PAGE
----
Ed Hawkins gets his calculator out to reveal average run rates, numbers of overs needed to take a wicket and average third- and fourth-innings scores to reveal the value at The Gabba from day four..
"India are a value wager. All they need do is the norm. Be bog-standard. Average. Reliable. Can we trust them?"
Back India at 6.806/1
The second Test between Australia and India could be heading toward another thrilling finish on a par with game one, when the tourists spectacularly imploded. This time it could be Australia who are under the pump. So to try to decipher what could happen, and to assist in any in-play wagers as prices flip flop on a potentially mad final day with all three results possible, the numbers have been crunched.
What is the wicket like?
The wicket at the Gabba stays firm and true if third-innings scores in the last ten years (nine Tests) are anything to go by. In that time, only four sides have been bowled out. There have been some absolutely whopping totals.
Last year Australia made 401 for seven against England - and that after both sides had been bowled out cheaply in first dig. And, of course, England piled up 517 for one in 2010. In total, the five innings when the batting side were not bowled out produced a cumulative of only 16 wickets. That was an average of one wicket every 27 overs. Or, to put it another way, you would need 270 overs to take ten wickets.
So it could be argued that the Gabba wicket is one which gets better with age. The confusing thing, despite those numbers above, is that there have been only two draws in our study period.
It should be noted, however, that the average total (all out or otherwise) is 201 since 2000. The average all-out total (more relevant considering India are likely to be bowled out) is just 185.
Not good for MS Dhoni's boys. . You can lay India for 350 or more at 1.991/1 and 375 or more at 2.6813/8.
How do India fare when under pressure?
India have been involved in five high-scoring first-innings Tests since 2000. We have defined 'high-scoring' by this Brisbane Tests insofar that our parameters have included India must have batted first, they must have scored 400 or more and they then must have conceded 500 or more.
It will hearten their faithful to hear that they drew all of them, and two of those came against Australia. When these two dig in, they dig not for victory but for stalemate.
Of more importance, though, is the size of first-innings lead. That is the crucial number. Australia enjoyed a first-innings lead of 97. That is scoreboard pressure. Of course it would be unwise to include massive differentials in first-innings, so by looking for between, say 70 and 150, back to 2000 we can get an idea of how India hold up.
It has happened in eight Tests in the last 14 years and they have lost four, drawn three and won one. That suggests Australia should not be as short as the 1.728/11 they are currently but that is probably too simplistic a rationale.
What will worry Indian supporters is the fact that on the last six occasions they have batted first, they have conceded a first-innings lead in each of them, losing three, winning one and drawing one.
What about Australia?
They are ruthless. When the Aussies get on top of you they don't let you get back up. When Australia take a first-innings lead in a home Test, they do the job. And it is important to filter the results to the conditions. Really, there is so much to gain from rejecting Tests in other parts of the world when trying to uncover some value.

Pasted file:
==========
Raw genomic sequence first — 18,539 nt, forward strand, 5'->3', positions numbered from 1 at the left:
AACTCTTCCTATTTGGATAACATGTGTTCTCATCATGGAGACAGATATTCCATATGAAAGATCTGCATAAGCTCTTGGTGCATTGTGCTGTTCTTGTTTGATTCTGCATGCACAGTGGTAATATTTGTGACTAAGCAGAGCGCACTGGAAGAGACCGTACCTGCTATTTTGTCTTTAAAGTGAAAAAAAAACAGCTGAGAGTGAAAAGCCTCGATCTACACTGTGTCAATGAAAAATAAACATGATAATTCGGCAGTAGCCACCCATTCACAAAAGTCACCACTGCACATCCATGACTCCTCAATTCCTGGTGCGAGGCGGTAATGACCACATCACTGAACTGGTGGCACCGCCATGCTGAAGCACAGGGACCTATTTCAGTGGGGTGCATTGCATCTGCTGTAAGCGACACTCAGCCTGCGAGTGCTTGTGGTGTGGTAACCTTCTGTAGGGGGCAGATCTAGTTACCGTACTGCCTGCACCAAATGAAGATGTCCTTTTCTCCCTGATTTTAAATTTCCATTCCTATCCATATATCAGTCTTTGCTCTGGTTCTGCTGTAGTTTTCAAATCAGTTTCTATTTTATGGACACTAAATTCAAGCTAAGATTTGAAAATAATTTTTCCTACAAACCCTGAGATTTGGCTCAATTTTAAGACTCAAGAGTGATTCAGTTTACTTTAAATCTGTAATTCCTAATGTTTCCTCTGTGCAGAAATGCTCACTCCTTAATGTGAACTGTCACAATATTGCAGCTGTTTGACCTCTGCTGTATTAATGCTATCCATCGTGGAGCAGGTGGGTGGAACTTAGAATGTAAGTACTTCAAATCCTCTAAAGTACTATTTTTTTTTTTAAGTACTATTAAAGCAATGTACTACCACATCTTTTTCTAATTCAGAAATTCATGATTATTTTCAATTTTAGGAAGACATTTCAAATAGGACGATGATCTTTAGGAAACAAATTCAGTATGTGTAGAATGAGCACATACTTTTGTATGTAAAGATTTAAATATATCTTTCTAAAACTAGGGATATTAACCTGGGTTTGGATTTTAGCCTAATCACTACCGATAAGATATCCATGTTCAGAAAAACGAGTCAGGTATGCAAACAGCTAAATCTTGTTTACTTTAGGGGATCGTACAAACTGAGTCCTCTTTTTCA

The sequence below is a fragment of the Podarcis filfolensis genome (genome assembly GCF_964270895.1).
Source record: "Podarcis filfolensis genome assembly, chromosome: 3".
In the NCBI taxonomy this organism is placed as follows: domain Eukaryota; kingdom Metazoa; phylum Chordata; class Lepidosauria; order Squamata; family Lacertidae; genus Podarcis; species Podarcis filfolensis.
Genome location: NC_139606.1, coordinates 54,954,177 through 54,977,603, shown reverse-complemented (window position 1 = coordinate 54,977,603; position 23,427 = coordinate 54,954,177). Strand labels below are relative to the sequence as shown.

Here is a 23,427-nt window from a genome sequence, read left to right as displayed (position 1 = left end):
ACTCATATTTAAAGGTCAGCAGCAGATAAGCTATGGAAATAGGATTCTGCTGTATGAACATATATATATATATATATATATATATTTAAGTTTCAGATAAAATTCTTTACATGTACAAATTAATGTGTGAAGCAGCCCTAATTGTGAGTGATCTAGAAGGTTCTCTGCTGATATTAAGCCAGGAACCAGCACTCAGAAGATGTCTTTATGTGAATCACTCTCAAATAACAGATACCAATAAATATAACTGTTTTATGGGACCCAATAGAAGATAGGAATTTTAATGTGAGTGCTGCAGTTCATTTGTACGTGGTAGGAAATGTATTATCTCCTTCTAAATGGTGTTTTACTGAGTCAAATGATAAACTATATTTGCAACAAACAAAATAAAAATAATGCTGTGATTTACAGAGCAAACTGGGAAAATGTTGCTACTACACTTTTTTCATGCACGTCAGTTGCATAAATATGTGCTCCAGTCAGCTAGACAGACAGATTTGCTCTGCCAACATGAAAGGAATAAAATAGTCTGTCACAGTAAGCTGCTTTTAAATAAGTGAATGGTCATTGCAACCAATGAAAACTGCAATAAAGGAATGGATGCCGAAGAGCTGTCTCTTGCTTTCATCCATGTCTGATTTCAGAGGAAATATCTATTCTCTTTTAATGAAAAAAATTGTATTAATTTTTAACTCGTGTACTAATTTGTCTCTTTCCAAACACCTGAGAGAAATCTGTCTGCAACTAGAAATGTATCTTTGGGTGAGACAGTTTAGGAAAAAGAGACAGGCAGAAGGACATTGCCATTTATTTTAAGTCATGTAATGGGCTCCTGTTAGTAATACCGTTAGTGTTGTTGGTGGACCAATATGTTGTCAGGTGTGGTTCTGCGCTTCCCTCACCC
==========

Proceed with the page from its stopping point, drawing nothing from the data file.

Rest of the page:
They make stark reading for India backers. Only once since 2000 have Australia lost a home Test with a first-innings advantage. That was in 2003 when they were beaten by England in Sydney. The margin of lead? One run.
Overall, their record from 30 Tests where they enjoyed supremacy from the third-innings is: won 25, drawn three and lost one. They are merciless.
What will happen in the final innings?
There have been 19 sides who have won fielding first from a possible from 42 wins at The Gabba leading one to reckon, again, there is little deterioration in the surface. Wait. No side has won chasing in the fourth innings since Australia made 74 without loss against Pakistan in 1999.
Indeed, runs are hard to come by. No side has made more than 200 to win since Australia's 219 for two against West Indies in 1975. And the highest successful chase is the hosts' 236 against the same opposition in 1951.
The average all-out score in the last eight occasions is 211. That gives an indication of how tough it is to score runs. The run rate in the fourth innings since 2000 is 3.5.
As for India, they should be taking wickets regularly if they are to win. The average, again since the Millennium, is a wicket every seven overs.
Those last two stats should prove useful in-running to frame your wagers around. You can use either to know exactly where the batting and bowling team should be respectively in the event of a tense finish.
What will happen
On average, since 2000, a wicket in third-innings falls around every ten overs. So we can guess that India will bat for another 90 overs which, rather helpfully, is the whole of day four. At their current run rate of 3.08 that will give them a total of 348. At the historic run rate (since 2000), they will score 391.
That seems a little far fetched (remember the averages above), especially as they have already lost one wicket. So we will plump for just shy of 350. That will leave Australia a record-breaking 251 to win in 90 overs. That is 2.78 an over, well below the average. However, don't forget how regularly wickets fall and the average score in the fourth dig. India are a value wager. All they need do is the norm. Be bog-standard. Average. Reliable. Can we trust them?
Back India at 6.806/1
Ed Hawkins P/L
2013: +250.80 (ROI 25%)
To £10 level stakes, based only on available prices
Follow Ed on Twitter @cricketbetting